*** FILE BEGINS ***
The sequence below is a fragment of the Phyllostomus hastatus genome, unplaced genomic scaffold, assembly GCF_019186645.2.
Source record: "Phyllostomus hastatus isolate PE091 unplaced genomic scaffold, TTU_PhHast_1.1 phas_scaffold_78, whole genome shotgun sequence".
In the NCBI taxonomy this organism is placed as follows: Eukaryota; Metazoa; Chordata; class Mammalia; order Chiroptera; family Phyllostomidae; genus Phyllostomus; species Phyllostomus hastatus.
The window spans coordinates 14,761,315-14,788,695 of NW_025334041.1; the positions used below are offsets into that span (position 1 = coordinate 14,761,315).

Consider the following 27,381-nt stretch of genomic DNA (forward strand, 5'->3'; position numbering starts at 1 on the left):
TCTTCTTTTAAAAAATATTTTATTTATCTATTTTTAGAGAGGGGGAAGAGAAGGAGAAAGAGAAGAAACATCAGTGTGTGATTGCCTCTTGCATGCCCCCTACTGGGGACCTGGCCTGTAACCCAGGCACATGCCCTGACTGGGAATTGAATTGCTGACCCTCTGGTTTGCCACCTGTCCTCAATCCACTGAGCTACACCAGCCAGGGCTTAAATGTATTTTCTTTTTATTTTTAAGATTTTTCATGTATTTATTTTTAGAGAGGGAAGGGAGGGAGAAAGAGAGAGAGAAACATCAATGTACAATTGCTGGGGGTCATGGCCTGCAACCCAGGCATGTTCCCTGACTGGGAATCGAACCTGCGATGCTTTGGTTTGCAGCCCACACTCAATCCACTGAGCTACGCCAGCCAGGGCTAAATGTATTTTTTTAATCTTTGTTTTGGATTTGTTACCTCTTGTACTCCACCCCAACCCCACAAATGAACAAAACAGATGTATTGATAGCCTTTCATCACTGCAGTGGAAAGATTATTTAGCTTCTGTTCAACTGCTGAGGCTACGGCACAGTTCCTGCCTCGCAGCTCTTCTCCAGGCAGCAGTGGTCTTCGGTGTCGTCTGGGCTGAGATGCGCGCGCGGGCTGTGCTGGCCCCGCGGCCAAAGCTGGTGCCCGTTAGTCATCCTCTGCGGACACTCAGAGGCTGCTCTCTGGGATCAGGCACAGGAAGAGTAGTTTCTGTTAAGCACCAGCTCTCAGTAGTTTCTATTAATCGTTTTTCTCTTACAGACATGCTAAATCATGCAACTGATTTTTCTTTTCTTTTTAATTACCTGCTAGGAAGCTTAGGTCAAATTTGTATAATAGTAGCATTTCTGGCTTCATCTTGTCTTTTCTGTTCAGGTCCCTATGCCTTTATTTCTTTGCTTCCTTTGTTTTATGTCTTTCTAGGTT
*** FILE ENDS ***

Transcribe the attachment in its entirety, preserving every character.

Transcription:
The sequence below is a fragment of the Phyllostomus hastatus genome, unplaced genomic scaffold, assembly GCF_019186645.2.
Source record: "Phyllostomus hastatus isolate PE091 unplaced genomic scaffold, TTU_PhHast_1.1 phas_scaffold_78, whole genome shotgun sequence".
In the NCBI taxonomy this organism is placed as follows: Eukaryota; Metazoa; Chordata; class Mammalia; order Chiroptera; family Phyllostomidae; genus Phyllostomus; species Phyllostomus hastatus.
The window spans coordinates 14,761,315-14,788,695 of NW_025334041.1; the positions used below are offsets into that span (position 1 = coordinate 14,761,315).

Consider the following 27,381-nt stretch of genomic DNA (forward strand, 5'->3'; position numbering starts at 1 on the left):
TCTTCTTTTAAAAAATATTTTATTTATCTATTTTTAGAGAGGGGGAAGAGAAGGAGAAAGAGAAGAAACATCAGTGTGTGATTGCCTCTTGCATGCCCCCTACTGGGGACCTGGCCTGTAACCCAGGCACATGCCCTGACTGGGAATTGAATTGCTGACCCTCTGGTTTGCCACCTGTCCTCAATCCACTGAGCTACACCAGCCAGGGCTTAAATGTATTTTCTTTTTATTTTTAAGATTTTTCATGTATTTATTTTTAGAGAGGGAAGGGAGGGAGAAAGAGAGAGAGAAACATCAATGTACAATTGCTGGGGGTCATGGCCTGCAACCCAGGCATGTTCCCTGACTGGGAATCGAACCTGCGATGCTTTGGTTTGCAGCCCACACTCAATCCACTGAGCTACGCCAGCCAGGGCTAAATGTATTTTTTTAATCTTTGTTTTGGATTTGTTACCTCTTGTACTCCACCCCAACCCCACAAATGAACAAAACAGATGTATTGATAGCCTTTCATCACTGCAGTGGAAAGATTATTTAGCTTCTGTTCAACTGCTGAGGCTACGGCACAGTTCCTGCCTCGCAGCTCTTCTCCAGGCAGCAGTGGTCTTCGGTGTCGTCTGGGCTGAGATGCGCGCGCGGGCTGTGCTGGCCCCGCGGCCAAAGCTGGTGCCCGTTAGTCATCCTCTGCGGACACTCAGAGGCTGCTCTCTGGGATCAGGCACAGGAAGAGTAGTTTCTGTTAAGCACCAGCTCTCAGTAGTTTCTATTAATCGTTTTTCTCTTACAGACATGCTAAATCATGCAACTGATTTTTCTTTTCTTTTTAATTACCTGCTAGGAAGCTTAGGTCAAATTTGTATAATAGTAGCATTTCTGGCTTCATCTTGTCTTTTCTGTTCAGGTCCCTATGCCTTTATTTCTTTGCTTCCTTTGTTTTATGTCTTTCTAGGTT